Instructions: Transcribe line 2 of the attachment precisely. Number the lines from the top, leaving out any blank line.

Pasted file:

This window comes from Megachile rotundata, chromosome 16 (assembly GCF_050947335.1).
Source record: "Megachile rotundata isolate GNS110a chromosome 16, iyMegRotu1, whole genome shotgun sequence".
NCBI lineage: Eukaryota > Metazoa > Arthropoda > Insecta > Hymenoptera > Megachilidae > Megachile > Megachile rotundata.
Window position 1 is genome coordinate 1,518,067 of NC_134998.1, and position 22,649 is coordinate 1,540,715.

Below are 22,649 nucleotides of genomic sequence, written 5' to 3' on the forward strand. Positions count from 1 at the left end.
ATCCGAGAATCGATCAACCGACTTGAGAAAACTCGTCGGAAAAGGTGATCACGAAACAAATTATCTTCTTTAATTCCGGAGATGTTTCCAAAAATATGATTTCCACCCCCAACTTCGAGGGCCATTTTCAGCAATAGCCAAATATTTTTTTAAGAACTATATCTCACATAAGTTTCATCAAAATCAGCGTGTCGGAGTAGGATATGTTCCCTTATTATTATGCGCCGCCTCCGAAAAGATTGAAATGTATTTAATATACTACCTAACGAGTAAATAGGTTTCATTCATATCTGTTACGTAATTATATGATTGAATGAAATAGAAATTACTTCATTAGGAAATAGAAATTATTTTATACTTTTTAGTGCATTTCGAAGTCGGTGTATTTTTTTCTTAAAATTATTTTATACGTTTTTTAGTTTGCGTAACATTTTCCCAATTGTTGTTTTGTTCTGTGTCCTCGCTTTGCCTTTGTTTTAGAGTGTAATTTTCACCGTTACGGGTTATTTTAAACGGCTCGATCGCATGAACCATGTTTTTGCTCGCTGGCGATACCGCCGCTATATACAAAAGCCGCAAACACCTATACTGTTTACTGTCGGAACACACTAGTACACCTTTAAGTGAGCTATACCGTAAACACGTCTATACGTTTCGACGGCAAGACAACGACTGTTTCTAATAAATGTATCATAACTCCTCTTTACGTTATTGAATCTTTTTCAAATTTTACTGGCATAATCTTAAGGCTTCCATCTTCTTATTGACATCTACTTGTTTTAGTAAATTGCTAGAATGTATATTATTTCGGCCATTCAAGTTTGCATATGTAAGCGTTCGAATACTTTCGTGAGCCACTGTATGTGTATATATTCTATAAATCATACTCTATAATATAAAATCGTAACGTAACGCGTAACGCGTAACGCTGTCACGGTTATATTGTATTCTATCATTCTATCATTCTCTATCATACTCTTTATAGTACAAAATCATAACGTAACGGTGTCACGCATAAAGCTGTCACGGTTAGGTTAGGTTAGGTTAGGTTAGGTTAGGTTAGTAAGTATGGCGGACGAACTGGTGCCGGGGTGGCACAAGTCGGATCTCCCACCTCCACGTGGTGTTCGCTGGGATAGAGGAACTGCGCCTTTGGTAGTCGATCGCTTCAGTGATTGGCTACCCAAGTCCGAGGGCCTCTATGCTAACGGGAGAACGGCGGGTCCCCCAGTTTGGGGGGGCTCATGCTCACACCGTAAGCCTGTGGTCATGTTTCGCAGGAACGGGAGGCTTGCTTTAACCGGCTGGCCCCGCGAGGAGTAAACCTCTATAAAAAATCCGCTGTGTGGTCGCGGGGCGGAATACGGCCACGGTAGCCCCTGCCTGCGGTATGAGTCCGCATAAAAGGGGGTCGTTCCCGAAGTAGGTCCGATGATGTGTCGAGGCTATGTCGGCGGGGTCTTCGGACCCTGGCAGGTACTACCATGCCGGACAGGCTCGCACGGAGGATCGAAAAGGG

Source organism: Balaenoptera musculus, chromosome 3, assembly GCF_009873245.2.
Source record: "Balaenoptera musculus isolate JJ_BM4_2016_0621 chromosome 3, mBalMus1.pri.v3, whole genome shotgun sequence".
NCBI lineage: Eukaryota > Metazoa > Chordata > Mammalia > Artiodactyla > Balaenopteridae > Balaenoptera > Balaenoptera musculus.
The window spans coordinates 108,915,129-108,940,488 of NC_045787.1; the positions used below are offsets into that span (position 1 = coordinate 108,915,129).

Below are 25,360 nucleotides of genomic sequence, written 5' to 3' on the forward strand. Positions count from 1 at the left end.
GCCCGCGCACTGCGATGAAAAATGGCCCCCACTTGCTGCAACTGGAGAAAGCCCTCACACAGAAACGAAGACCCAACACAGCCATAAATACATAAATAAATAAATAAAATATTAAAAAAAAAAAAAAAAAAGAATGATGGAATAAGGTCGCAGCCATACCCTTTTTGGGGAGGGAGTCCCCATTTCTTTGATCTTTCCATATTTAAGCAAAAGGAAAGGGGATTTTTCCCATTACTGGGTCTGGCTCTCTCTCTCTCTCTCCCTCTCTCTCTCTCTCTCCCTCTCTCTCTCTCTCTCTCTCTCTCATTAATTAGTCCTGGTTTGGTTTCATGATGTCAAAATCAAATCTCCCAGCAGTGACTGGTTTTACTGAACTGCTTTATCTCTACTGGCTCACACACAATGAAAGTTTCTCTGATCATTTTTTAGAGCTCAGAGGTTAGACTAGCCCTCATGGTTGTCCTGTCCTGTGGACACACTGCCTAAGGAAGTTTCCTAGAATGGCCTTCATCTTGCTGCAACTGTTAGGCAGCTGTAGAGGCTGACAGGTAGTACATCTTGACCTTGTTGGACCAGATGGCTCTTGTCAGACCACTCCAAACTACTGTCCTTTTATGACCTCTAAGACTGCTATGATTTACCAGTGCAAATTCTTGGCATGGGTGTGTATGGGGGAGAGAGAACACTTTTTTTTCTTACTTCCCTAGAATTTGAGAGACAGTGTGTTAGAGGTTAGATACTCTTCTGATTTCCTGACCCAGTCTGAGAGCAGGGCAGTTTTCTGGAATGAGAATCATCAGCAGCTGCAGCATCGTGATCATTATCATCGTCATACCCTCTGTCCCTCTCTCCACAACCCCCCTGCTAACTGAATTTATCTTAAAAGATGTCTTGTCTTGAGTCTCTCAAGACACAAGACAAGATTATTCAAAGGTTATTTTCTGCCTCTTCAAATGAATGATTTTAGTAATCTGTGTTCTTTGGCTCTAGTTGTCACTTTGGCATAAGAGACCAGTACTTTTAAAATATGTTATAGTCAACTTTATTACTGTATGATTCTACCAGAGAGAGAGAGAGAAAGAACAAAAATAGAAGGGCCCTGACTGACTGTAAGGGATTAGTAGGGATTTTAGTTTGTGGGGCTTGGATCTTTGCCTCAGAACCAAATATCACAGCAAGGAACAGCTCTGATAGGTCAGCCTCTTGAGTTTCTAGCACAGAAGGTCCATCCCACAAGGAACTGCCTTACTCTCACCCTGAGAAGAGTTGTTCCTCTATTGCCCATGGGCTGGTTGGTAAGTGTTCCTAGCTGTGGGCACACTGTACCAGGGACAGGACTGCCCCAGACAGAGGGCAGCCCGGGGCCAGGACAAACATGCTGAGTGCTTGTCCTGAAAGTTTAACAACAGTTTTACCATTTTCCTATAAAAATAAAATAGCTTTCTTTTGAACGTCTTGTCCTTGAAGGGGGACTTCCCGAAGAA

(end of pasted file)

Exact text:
Source record: "Megachile rotundata isolate GNS110a chromosome 16, iyMegRotu1, whole genome shotgun sequence".